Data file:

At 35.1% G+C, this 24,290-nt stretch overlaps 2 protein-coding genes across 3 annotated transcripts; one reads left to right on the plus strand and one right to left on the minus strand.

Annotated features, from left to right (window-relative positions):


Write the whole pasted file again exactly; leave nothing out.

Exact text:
At 35.1% G+C, this 24,290-nt stretch overlaps 2 protein-coding genes across 3 annotated transcripts; one reads left to right on the plus strand and one right to left on the minus strand.

Annotated features, from left to right (window-relative positions):